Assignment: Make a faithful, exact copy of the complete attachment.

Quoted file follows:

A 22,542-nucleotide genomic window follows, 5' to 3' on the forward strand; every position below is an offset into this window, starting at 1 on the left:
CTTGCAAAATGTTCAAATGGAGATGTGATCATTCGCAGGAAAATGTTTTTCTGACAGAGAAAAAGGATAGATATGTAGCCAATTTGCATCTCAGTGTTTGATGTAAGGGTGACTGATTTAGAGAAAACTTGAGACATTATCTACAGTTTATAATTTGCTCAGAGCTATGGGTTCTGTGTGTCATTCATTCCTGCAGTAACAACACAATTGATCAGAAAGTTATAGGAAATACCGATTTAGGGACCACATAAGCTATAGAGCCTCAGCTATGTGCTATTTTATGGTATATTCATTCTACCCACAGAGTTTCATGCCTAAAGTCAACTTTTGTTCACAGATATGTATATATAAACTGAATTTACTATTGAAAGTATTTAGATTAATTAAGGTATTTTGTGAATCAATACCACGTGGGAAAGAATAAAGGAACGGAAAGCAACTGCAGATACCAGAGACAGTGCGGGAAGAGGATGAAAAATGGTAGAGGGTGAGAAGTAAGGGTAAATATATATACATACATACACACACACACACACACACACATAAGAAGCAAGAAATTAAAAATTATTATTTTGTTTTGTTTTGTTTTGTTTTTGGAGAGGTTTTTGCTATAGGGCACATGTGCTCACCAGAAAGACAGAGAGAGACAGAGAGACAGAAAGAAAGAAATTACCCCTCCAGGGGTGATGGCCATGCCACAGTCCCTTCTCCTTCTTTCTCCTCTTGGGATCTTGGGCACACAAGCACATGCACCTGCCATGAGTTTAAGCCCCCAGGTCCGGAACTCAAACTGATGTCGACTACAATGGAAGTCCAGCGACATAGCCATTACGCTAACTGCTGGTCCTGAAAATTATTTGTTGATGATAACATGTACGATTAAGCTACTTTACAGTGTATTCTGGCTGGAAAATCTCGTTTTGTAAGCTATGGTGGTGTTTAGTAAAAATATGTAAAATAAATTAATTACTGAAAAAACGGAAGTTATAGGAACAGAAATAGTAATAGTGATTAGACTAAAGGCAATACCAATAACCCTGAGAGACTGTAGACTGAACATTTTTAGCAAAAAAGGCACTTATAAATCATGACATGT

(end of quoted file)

A 22,542-nucleotide genomic window follows, 5' to 3' on the forward strand; every position below is an offset into this window, starting at 1 on the left:
CTTGCAAAATGTTCAAATGGAGATGTGATCATTCGCAGGAAAATGTTTTTCTGACAGAGAAAAAGGATAGATATGTAGCCAATTTGCATCTCAGTGTTTGATGTAAGGGTGACTGATTTAGAGAAAACTTGAGACATTATCTACAGTTTATAATTTGCTCAGAGCTATGGGTTCTGTGTGTCATTCATTCCTGCAGTAACAACACAATTGATCAGAAAGTTATAGGAAATACCGATTTAGGGACCACATAAGCTATAGAGCCTCAGCTATGTGCTATTTTATGGTATATTCATTCTACCCACAGAGTTTCATGCCTAAAGTCAACTTTTGTTCACAGATATGTATATATAAACTGAATTTACTATTGAAAGTATTTAGATTAATTAAGGTATTTTGTGAATCAATACCACGTGGGAAAGAATAAAGGAACGGAAAGCAACTGCAGATACCAGAGACAGTGCGGGAAGAGGATGAAAAATGGTAGAGGGTGAGAAGTAAGGGTAAATATATATACATACATACACACACACACACACACACACATAAGAAGCAAGAAATTAAAAATTATTATTTTGTTTTGTTTTGTTTTGTTTTTGGAGAGGTTTTTGCTATAGGGCACATGTGCTCACCAGAAAGACAGAGAGAGACAGAGAGACAGAAAGAAAGAAATTACCCCTCCAGGGGTGATGGCCATGCCACAGTCCCTTCTCCTTCTTTCTCCTCTTGGGATCTTGGGCACACAAGCACATGCACCTGCCATGAGTTTAAGCCCCCAGGTCCGGAACTCAAACTGATGTCGACTACAATGGAAGTCCAGCGACATAGCCATTACGCTAACTGCTGGTCCTGAAAATTATTTGTTGATGATAACATGTACGATTAAGCTACTTTACAGTGTATTCTGGCTGGAAAATCTCGTTTTGTAAGCTATGGTGGTGTTTAGTAAAAATATGTAAAATAAATTAATTACTGAAAAAACGGAAGTTATAGGAACAGAAATAGTAATAGTGATTAGACTAAAGGCAATACCAATAACCCTGAGAGACTGTAGACTGAACATTTTTAGCAAAAAAGGCACTTATAAATCATGACATGT